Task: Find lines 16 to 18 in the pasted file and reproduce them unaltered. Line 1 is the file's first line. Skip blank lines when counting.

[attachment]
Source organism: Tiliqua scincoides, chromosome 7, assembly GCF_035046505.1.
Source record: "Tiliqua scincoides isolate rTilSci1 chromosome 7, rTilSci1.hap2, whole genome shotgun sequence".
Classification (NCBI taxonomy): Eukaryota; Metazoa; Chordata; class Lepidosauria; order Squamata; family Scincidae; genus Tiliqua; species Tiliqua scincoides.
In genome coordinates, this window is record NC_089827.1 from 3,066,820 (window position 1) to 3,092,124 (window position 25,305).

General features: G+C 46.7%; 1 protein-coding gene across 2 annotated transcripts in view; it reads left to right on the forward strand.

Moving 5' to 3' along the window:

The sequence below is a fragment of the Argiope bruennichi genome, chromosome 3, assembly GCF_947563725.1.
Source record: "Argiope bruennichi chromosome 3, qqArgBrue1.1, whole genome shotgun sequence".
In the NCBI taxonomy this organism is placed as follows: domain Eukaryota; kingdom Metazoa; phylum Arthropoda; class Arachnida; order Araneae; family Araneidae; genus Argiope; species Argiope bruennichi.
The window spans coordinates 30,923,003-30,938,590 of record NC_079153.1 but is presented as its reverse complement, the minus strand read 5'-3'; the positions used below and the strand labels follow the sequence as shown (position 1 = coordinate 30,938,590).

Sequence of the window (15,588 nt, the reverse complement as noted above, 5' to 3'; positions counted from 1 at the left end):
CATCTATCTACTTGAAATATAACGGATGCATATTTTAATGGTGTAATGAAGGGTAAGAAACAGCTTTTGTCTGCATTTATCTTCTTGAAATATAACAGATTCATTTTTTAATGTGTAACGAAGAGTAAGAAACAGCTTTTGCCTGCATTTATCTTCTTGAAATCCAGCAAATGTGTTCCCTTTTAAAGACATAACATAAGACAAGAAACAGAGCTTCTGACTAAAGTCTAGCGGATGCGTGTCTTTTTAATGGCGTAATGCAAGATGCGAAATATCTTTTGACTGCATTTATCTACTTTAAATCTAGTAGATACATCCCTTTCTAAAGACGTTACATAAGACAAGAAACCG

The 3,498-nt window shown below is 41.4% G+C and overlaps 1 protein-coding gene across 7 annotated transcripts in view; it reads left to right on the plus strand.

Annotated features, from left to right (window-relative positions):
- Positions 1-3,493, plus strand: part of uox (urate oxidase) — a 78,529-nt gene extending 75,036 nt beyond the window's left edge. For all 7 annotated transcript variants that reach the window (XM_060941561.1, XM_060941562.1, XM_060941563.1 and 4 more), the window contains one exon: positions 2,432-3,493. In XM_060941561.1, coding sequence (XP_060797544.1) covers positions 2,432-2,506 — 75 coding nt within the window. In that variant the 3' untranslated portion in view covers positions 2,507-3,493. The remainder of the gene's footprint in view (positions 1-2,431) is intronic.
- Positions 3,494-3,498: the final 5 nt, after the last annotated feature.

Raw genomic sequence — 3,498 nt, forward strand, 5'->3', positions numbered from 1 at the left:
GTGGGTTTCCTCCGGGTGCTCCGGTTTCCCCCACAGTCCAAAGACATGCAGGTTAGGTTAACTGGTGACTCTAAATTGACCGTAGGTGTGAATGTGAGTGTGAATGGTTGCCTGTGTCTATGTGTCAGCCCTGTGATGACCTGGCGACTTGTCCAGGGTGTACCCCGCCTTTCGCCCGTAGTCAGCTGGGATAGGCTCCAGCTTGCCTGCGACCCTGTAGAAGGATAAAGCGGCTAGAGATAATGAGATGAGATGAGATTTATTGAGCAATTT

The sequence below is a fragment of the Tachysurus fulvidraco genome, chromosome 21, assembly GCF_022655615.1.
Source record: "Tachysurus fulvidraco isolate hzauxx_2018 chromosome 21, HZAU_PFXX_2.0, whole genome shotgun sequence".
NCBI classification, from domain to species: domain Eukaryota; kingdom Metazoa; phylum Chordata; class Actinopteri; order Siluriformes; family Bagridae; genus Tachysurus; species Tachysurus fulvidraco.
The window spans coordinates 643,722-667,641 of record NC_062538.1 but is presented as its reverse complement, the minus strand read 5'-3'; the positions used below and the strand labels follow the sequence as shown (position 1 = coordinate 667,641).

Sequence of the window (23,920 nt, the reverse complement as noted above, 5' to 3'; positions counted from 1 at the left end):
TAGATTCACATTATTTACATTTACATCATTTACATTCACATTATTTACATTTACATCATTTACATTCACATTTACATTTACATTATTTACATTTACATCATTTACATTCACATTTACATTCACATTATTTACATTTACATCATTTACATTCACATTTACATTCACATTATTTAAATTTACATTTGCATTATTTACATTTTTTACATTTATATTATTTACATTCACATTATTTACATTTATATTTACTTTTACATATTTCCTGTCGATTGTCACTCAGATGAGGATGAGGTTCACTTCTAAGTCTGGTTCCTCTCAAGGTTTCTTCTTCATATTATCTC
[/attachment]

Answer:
- Positions 3,494-3,498: the final 5 nt, after the last annotated feature.

Raw genomic sequence — 3,498 nt, forward strand, 5'->3', positions numbered from 1 at the left:
GTGGGTTTCCTCCGGGTGCTCCGGTTTCCCCCACAGTCCAAAGACATGCAGGTTAGGTTAACTGGTGACTCTAAATTGACCGTAGGTGTGAATGTGAGTGTGAATGGTTGCCTGTGTCTATGTGTCAGCCCTGTGATGACCTGGCGACTTGTCCAGGGTGTACCCCGCCTTTCGCCCGTAGTCAGCTGGGATAGGCTCCAGCTTGCCTGCGACCCTGTAGAAGGATAAAGCGGCTAGAGATAATGAGATGAGATGAGATTTATTGAGCAATTT